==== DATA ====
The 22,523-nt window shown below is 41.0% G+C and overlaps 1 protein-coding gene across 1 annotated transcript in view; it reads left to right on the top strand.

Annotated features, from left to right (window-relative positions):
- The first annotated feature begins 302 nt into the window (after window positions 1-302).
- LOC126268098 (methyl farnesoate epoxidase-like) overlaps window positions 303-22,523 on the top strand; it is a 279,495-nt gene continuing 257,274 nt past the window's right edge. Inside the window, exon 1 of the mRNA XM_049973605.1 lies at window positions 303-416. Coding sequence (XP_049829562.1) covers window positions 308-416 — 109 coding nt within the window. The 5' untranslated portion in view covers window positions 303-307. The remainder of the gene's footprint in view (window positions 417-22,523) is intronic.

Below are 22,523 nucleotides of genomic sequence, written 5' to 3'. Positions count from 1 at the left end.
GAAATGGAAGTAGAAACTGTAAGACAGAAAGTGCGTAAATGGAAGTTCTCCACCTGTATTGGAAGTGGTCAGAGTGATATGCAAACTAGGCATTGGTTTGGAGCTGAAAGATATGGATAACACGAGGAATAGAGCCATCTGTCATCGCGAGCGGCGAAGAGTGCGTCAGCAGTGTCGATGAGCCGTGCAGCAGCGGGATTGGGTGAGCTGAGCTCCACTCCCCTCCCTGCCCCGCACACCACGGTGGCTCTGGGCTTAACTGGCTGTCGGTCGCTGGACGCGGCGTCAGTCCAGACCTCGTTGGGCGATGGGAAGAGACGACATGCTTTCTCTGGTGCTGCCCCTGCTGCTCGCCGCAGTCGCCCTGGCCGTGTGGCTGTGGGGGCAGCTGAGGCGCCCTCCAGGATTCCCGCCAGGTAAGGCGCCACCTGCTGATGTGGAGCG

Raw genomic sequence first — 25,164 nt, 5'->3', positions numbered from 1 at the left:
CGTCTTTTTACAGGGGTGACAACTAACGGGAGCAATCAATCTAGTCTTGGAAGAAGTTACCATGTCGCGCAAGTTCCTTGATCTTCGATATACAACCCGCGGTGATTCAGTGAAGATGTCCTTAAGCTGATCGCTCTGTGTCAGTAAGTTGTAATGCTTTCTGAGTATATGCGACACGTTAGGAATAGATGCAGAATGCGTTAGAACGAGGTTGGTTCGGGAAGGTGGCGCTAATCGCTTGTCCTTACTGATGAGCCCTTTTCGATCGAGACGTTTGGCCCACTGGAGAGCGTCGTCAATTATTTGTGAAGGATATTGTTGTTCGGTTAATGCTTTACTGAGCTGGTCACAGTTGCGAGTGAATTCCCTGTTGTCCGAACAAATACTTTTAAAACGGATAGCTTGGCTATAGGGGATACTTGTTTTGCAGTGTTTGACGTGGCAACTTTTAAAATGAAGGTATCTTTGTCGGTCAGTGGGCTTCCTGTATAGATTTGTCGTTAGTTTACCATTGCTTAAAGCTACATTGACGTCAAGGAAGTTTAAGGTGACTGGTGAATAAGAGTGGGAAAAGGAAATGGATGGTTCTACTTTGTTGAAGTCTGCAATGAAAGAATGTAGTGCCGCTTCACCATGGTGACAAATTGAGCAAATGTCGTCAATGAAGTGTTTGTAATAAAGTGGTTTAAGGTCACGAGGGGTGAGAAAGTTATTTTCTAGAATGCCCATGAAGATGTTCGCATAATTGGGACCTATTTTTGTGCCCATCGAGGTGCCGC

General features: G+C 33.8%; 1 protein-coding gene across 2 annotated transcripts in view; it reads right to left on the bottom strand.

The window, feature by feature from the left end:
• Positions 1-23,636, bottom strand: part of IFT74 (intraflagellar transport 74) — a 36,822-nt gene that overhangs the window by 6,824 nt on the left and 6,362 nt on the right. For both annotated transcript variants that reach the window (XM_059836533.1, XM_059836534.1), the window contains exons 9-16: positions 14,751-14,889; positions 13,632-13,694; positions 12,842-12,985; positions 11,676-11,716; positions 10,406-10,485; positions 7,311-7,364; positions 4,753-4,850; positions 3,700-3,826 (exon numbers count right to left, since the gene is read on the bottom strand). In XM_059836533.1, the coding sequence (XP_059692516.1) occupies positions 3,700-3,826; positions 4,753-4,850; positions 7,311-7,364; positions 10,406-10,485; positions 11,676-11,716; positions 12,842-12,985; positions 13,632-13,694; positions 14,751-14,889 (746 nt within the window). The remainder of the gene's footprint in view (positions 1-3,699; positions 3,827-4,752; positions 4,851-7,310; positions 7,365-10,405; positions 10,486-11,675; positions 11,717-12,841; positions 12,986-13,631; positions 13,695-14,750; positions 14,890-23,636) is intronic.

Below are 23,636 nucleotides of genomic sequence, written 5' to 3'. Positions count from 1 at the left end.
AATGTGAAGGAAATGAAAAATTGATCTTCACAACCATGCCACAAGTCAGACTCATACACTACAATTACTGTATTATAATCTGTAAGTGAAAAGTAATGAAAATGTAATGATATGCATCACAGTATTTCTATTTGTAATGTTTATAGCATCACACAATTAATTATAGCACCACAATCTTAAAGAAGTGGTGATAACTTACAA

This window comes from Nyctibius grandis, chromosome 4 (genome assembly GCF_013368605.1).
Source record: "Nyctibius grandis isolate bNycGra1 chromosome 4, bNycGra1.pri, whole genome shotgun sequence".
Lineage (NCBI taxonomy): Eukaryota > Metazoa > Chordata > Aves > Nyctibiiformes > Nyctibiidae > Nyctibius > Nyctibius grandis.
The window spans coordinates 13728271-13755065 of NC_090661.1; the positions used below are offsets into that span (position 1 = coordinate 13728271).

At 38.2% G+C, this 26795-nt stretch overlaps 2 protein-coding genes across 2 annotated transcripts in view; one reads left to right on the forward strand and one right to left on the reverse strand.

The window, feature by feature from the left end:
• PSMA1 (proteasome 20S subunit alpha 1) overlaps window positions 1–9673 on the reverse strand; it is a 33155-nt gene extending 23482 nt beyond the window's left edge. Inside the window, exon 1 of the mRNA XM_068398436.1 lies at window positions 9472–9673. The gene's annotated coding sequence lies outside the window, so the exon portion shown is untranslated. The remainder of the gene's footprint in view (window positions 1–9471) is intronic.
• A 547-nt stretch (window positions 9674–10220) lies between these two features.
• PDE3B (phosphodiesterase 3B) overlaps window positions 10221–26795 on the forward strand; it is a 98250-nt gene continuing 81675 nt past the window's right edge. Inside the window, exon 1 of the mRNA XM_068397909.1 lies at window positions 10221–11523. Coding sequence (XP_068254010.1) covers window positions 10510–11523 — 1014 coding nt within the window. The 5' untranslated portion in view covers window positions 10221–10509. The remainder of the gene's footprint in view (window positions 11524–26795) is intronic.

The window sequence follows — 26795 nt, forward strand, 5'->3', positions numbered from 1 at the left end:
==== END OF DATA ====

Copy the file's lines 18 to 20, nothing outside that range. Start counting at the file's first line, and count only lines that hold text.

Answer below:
At 38.2% G+C, this 26795-nt stretch overlaps 2 protein-coding genes across 2 annotated transcripts in view; one reads left to right on the forward strand and one right to left on the reverse strand.

The window, feature by feature from the left end:
• PSMA1 (proteasome 20S subunit alpha 1) overlaps window positions 1–9673 on the reverse strand; it is a 33155-nt gene extending 23482 nt beyond the window's left edge. Inside the window, exon 1 of the mRNA XM_068398436.1 lies at window positions 9472–9673. The gene's annotated coding sequence lies outside the window, so the exon portion shown is untranslated. The remainder of the gene's footprint in view (window positions 1–9471) is intronic.